The department continues to work with selected consultants and directly with the Selkirk First Nation Holdings Limited to move the project along. The contribution agreement with the Selkirk First Nation, as I mentioned, is $148,500, with $99,500 contributed from the strategic industries fund and $49,000 from regional economic development. The funds can work together in conjunction; for instance, the $200,000 that is part of developing the mine resources and developing the proven resources outside the actual mine site is primarily because the development of anything outside of the mine site is beyond the scope of their funding. They could not, therefore, expend that fund directly as part of the mine project. We, however, can get into a contribution agreement with the First Nation and continue the development. That is the reason for it. Again, some members opposite -- and I believe the Official Opposition -- are a bit critical of $200,000 going to a mine, but the reality is that it wasn't to the mine per se; it was to stimulate the economic possibilities and the capacity of the Selkirk First Nation.
In terms of the Na Cho Nyak Dun First Nation, it is part of the north Yukon economic development partnership alliance or agreement, and is a very active player in that. Again, capacity building is a huge part of that development.
Mr. Fairclough: I know some of that information has gone out with regard to the community development fund and the agreement with the Selkirk First Nation.
I asked whether or not the department was developing regional plans in the different areas of the Yukon and I didn't really get an answer from the minister on that -- other than working with communities. If there's such a plan taking place, could the minister say so? And if that information is not in front of him, could he give it to us in writing?
Hon. Mr. Kenyon: At every stage of the game, the department has invited every community to get involved in this. Perhaps the member opposite missed the discussion prior to the recess in terms of the Carcross memorandum of agreement to develop that area, the regional planning exercise, and the $12,000 and change to the Village of Haines Junction -- I know the Member for Kluane is very happy to see that going ahead -- and the northern agreement for the north Yukon. Many of the other First Nations have been involved -- I mentioned some in the member's riding -- and others have looked at capacity building as a big part of that. There are a number of things we can do.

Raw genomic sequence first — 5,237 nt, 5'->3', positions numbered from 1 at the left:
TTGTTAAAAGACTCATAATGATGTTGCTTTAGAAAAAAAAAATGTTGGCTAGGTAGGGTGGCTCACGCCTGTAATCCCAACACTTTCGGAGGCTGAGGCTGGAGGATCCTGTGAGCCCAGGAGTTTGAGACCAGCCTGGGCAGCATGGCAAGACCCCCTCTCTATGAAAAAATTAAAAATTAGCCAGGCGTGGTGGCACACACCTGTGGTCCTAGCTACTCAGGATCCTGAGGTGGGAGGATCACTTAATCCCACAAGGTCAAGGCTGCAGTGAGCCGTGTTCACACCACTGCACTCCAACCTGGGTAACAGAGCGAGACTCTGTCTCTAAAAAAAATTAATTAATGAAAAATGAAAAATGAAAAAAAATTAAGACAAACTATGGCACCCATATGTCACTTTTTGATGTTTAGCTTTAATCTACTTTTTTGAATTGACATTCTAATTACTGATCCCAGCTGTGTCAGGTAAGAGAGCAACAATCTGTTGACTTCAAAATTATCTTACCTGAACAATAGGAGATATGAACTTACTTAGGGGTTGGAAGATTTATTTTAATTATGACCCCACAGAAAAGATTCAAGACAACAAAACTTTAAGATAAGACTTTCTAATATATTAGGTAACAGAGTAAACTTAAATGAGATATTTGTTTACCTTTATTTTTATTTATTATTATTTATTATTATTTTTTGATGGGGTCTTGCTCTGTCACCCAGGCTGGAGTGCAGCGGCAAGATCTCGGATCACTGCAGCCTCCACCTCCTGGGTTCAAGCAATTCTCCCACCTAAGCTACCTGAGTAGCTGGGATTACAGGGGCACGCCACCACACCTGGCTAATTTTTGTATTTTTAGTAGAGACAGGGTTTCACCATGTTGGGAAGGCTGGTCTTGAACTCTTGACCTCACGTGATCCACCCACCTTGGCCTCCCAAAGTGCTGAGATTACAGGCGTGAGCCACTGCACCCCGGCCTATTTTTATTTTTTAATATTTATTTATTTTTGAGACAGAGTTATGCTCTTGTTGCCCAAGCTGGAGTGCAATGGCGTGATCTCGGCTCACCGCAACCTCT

We work with all these groups. That's sort of an overview of what we have going. We await some of the communities to come in with other ideas and we'd be happy to get involved.
In developing those plans we will get involved in contribution agreements that specifically allow each region, First Nation and community to develop its own plan. The actual plans are coming from those individual groups; they're not coming from the department. We are simply helping to facilitate them.
Mr. Fairclough: I hope that we can get some details on those. The Premier has made comments in this House and during the election campaign about making First Nations full partners in economic development. I was wondering whether the department itself has developed some policies in regard to that direction.
Hon. Mr. Kenyon: Without going back through that list and reviewing the things we discussed before the recess, I invite the member opposite to go back through Hansard, rather than risk being repetitive here. We are in full partnership; we help facilitate and we help fund. We will certainly contribute what resources we have to assist in developing capacity. But the plans still have to belong to that region and come out of that region. Whether it's a community, a First Nation or unincorporated region, it still has to come from those groups. If the member opposite has any great ideas that he wants to put forward on that, please bring them forward. We are always happy to get involved.
Mr. Fairclough: I am interested in this direction and so are many of the First Nations. But, in regard to putting any plans forward, they would like to know what parameters they can operate within and develop plans themselves. Part of this is whether or not the Department of Economic Development -- or the Yukon Party -- worked on policies in regard to this. I am interested in that because I would like to know, from the minister's point of view, what the definition of "full partnership in economic development" means with First Nations. Does it mean projects, for example, that the government has and that this commitment by government would kick in when it comes to government projects? Because economic development is about getting people working and developing communities, and so on.
I want to know if that direction has been given to all other departments when projects come up in communities.
Hon. Mr. Kenyon: Certainly I can't speak for any other department. We are debating the Department of Economic Development. In terms of our own department, again, we recognize this as a full partnership, since the resurrection of the Department of Economic Development after its untimely demise under the Liberal government. We have had this as our primary directive at every point in time.